The Team Behind Evolverie

Evolverie garments are hand-made in Columbus, Ohio and Karachi, Pakistan by Victoria Road 

Shannon is the Chief Executive Officer at Victoria Road , a socially responsible clothing, fair trade workshop in Karachi, Pakistan. Founded and driven by Shannon, VR was inspired by an American woman’s deep admiration for the people, design and craft she discovered in Pakistan.

 

Today, VR collaborates with emerging women designers, skilled craftsmen and passionate entrepreneurs to create responsible and sustainable apparel for start-ups.
Victoria Road is changing the way clothes are made in emerging markets: putting the focus back on the spectacular local talent in fabric design and craftsmanship instead of the fast fashion the industry so often expects. Through their carefully crafted supply chain, they are supporting local entrepreneurship, with a preference for working with women suppliers whenever possible.
They are bridging culture through design by using fashion as a stepping stone towards a positive cross-cultural dialogue.

Mentoring
VR also provides mentoring and incubation opportunities for young and up-and-coming designers and aspiring fashion entrepreneurs to work with their team in Karachi. They offer them exposure to an operational business successfully designing for export to international markets. VR teaches them about the financial aspects of starting your own business, planning and supply chain management. Along with her work at Victoria Road, Shannon is a member of the Fair Trade Federation and Hey Mommas.

HAND EMBROIDERY

Our hand embroidery is done on an adda – a traditional structure made of wood and rested on stools that sits low to the ground.  The fabric is attached to the frame with threads called tharra. This keeps the fabric taught and allows them to work very quickly. They use many different needles but one of the most common is the aari needle. A highly experienced craftsman can do up to 30 stitches a minute using this needle.

 Our in-house adda workers are Nafees and Imran. Nafees has been practicing this craft for 23 years and Imran for 17. Both were initially introduced to the practice by their friends and family members. They were both born and raised in Karachi and have immense pride for their city. It can often take many days to complete a single piece, but Nafees loves his work and feels that the time and effort he has put into perfecting his skills has been worth it. Imran also enjoys what he does but would be open to learning new skills if it gave him the opportunity to have greater financial security. Nafees is father to 5 sons ranging in age from 2 to 12. Imran has one son who is 7 years old. Thanks for taking the time to get to know the people who have worked on your pieces. Imran is the one wearing the cap. Nafees is in dark blue.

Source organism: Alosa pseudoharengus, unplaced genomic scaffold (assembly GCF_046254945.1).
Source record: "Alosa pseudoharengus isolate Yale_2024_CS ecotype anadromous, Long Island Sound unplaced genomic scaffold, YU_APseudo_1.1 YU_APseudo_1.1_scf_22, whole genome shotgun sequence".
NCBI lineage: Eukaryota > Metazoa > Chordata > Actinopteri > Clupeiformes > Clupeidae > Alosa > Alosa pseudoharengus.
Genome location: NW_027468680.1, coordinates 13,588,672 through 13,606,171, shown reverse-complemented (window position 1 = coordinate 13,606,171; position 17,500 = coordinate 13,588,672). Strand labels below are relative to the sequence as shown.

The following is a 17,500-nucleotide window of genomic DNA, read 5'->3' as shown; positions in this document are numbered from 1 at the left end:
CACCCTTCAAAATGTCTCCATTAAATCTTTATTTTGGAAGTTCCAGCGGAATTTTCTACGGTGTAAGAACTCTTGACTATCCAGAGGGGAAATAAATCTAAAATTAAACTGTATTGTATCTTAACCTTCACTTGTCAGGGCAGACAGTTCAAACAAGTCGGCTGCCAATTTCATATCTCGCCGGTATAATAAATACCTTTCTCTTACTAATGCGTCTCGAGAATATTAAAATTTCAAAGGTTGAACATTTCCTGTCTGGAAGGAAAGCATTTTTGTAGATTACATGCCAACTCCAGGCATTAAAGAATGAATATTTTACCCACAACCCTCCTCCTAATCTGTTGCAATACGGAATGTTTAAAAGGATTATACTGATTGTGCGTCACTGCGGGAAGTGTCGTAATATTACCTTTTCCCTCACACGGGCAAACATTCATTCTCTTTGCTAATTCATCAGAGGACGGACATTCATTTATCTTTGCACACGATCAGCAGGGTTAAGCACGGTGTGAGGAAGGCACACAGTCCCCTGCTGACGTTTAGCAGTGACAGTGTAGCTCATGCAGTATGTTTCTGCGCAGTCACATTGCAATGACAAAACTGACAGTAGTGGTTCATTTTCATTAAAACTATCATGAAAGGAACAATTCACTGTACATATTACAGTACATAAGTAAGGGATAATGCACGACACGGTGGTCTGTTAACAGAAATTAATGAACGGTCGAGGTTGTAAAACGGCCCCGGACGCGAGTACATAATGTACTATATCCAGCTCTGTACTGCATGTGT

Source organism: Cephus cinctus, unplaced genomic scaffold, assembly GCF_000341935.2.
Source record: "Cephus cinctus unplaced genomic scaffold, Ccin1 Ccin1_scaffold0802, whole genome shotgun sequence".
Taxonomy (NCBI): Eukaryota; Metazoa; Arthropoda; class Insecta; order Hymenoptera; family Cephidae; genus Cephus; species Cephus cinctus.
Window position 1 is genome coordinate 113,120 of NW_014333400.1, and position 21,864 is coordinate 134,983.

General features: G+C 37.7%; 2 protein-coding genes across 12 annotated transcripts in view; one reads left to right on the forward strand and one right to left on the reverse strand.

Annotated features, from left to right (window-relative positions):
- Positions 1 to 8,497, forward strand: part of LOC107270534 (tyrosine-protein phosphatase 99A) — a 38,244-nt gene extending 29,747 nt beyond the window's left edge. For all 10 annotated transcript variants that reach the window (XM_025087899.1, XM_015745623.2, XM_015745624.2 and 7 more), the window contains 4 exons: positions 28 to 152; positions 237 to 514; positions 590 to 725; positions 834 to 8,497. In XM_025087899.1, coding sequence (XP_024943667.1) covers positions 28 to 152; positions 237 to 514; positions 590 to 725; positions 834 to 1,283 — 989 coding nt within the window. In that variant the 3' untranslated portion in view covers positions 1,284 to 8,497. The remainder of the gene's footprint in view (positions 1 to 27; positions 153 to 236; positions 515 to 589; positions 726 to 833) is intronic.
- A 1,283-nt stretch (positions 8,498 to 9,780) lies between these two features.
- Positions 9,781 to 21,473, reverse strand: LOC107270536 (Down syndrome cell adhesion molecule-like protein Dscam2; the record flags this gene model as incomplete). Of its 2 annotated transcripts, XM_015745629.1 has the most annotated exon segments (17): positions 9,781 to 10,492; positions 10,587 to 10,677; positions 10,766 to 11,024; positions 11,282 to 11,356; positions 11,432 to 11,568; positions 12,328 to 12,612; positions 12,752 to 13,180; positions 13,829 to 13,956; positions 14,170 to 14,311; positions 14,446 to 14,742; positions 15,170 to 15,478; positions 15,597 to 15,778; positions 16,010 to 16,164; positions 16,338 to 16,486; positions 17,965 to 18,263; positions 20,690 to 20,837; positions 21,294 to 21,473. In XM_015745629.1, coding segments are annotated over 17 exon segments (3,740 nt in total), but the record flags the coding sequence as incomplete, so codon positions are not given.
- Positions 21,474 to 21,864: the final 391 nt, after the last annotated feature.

Q&A WITH SHANNON, CEO HACHD

Hachd clothing is made at a Fair-Trade workshop in Karachi, Pakistan. There are a number of major clothing brands that exploit Pakistan’s workers in sweatshops. How important is it to you to offer workers the chance to work in a Fair-Trade environment?
We initially looked to outsource our production, but it quickly became clear that we would have limited control over the wages paid to the workers and their working conditions. This was the reason we decided to invest in setting up our own dedicated facility. I believe that if our workers are treated well, the overall product will be superior. It’s not only the right thing to do, but it also makes business sense, too. We believe in providing every facility possible to the people associated with this brand. They aren’t our workers, they are our colleagues.

The mission at Hachd is to bridge cultures through designs. How can this promote cultural understanding?
Cultural understanding starts with the people to people connection. Once you get to know someone you realize that they are not so different from you. We don’t just make clothes, we share stories. We tell the story of the people involved in all parts of the process from making the fabrics to the design and stitching of the clothes. Thus, we are aiming not just to be a bridge between industry but between cultures and personas as well.